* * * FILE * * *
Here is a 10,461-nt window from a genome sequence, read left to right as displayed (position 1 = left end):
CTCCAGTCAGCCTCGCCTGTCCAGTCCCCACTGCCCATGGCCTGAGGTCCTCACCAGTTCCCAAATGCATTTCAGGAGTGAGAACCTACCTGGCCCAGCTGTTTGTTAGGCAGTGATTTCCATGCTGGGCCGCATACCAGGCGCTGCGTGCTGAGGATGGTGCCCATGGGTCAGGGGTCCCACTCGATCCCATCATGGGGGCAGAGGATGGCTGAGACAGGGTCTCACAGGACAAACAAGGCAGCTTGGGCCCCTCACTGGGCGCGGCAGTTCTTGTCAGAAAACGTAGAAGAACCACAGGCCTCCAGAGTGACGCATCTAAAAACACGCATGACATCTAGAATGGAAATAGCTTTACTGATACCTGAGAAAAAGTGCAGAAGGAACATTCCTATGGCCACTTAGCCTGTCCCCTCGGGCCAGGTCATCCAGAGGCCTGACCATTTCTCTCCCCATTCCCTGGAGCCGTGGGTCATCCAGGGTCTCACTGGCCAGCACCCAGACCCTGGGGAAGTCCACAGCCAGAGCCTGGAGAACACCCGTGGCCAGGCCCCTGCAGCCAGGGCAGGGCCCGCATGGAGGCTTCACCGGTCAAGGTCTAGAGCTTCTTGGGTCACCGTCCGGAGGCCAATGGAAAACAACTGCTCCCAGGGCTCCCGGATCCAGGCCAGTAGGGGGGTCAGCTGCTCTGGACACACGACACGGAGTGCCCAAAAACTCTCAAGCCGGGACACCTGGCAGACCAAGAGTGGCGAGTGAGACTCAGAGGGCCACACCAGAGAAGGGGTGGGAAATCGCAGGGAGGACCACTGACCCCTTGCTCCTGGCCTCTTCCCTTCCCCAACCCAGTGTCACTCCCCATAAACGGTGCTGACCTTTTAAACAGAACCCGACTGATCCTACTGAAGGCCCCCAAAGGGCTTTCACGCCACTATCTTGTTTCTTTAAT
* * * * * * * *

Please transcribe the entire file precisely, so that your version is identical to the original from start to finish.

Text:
Here is a 10,461-nt window from a genome sequence, read left to right as displayed (position 1 = left end):
CTCCAGTCAGCCTCGCCTGTCCAGTCCCCACTGCCCATGGCCTGAGGTCCTCACCAGTTCCCAAATGCATTTCAGGAGTGAGAACCTACCTGGCCCAGCTGTTTGTTAGGCAGTGATTTCCATGCTGGGCCGCATACCAGGCGCTGCGTGCTGAGGATGGTGCCCATGGGTCAGGGGTCCCACTCGATCCCATCATGGGGGCAGAGGATGGCTGAGACAGGGTCTCACAGGACAAACAAGGCAGCTTGGGCCCCTCACTGGGCGCGGCAGTTCTTGTCAGAAAACGTAGAAGAACCACAGGCCTCCAGAGTGACGCATCTAAAAACACGCATGACATCTAGAATGGAAATAGCTTTACTGATACCTGAGAAAAAGTGCAGAAGGAACATTCCTATGGCCACTTAGCCTGTCCCCTCGGGCCAGGTCATCCAGAGGCCTGACCATTTCTCTCCCCATTCCCTGGAGCCGTGGGTCATCCAGGGTCTCACTGGCCAGCACCCAGACCCTGGGGAAGTCCACAGCCAGAGCCTGGAGAACACCCGTGGCCAGGCCCCTGCAGCCAGGGCAGGGCCCGCATGGAGGCTTCACCGGTCAAGGTCTAGAGCTTCTTGGGTCACCGTCCGGAGGCCAATGGAAAACAACTGCTCCCAGGGCTCCCGGATCCAGGCCAGTAGGGGGGTCAGCTGCTCTGGACACACGACACGGAGTGCCCAAAAACTCTCAAGCCGGGACACCTGGCAGACCAAGAGTGGCGAGTGAGACTCAGAGGGCCACACCAGAGAAGGGGTGGGAAATCGCAGGGAGGACCACTGACCCCTTGCTCCTGGCCTCTTCCCTTCCCCAACCCAGTGTCACTCCCCATAAACGGTGCTGACCTTTTAAACAGAACCCGACTGATCCTACTGAAGGCCCCCAAAGGGCTTTCACGCCACTATCTTGTTTCTTTAAT